As an immigration lawyer in Boston, I’m proud to be an advocate of marriage equality for same-sex couples. Given that same-sex marriage is legal in Massachusetts and elsewhere, the immigration question that I’m asked is usually this: can a U.S. citizen or lawful permanent resident who is legally married to a foreign national of the same sex file an I-130 visa petition with U.S. Citizenship and Immigration Services (USCIS) to have his or her spouse immigrate as an alien relative?
Sadly, for now at least, the answer to this question is a big “no.” The federal government, including USCIS and other federal immigration agencies, doesn’t recognize same-sex marriage, even though such marriages are legal in Massachusetts and other states and countries.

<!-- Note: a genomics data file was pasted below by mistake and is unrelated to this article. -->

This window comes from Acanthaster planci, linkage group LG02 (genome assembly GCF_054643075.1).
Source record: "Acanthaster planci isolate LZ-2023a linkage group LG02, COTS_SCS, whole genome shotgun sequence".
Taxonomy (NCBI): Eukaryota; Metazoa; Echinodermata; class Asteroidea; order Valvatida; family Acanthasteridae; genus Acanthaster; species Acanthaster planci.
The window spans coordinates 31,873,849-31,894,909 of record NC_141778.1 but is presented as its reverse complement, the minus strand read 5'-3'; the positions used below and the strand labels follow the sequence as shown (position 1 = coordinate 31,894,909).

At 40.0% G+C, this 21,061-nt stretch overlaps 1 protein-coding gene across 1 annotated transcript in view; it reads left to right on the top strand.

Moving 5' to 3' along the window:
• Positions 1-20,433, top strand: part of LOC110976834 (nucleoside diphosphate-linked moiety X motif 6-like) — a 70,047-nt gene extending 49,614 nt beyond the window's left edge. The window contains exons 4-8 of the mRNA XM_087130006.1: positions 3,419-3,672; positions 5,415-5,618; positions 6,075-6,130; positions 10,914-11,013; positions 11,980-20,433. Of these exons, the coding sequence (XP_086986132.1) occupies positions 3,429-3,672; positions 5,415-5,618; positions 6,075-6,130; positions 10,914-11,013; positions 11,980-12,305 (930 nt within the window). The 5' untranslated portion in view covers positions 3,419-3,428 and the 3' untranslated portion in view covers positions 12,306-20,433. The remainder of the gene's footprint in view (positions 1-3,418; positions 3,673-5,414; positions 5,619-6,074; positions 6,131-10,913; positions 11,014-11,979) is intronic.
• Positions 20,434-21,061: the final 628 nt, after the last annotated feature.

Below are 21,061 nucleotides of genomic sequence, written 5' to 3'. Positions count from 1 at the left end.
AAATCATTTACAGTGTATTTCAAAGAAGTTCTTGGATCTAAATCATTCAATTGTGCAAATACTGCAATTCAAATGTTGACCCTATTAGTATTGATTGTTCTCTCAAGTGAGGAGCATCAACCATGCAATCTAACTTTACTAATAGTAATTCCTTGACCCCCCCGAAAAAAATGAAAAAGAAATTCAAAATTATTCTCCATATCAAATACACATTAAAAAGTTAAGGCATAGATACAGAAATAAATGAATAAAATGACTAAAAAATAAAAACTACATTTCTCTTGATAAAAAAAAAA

The Defense of Marriage Act (DOMA) stands as a major obstacle to the recognition of same-sex marriage rights in the immigration context. DOMA defines marriage as a union between a man and a woman for federal law purposes.
Ultimately, the constitutional argument for same-sex marriage is headed for the Supreme Court. Meanwhile, don’t bother to file an I-130 visa petition based on a same-sex marriage. Instead, contact me to set up a consultation to explore alternative immigration options.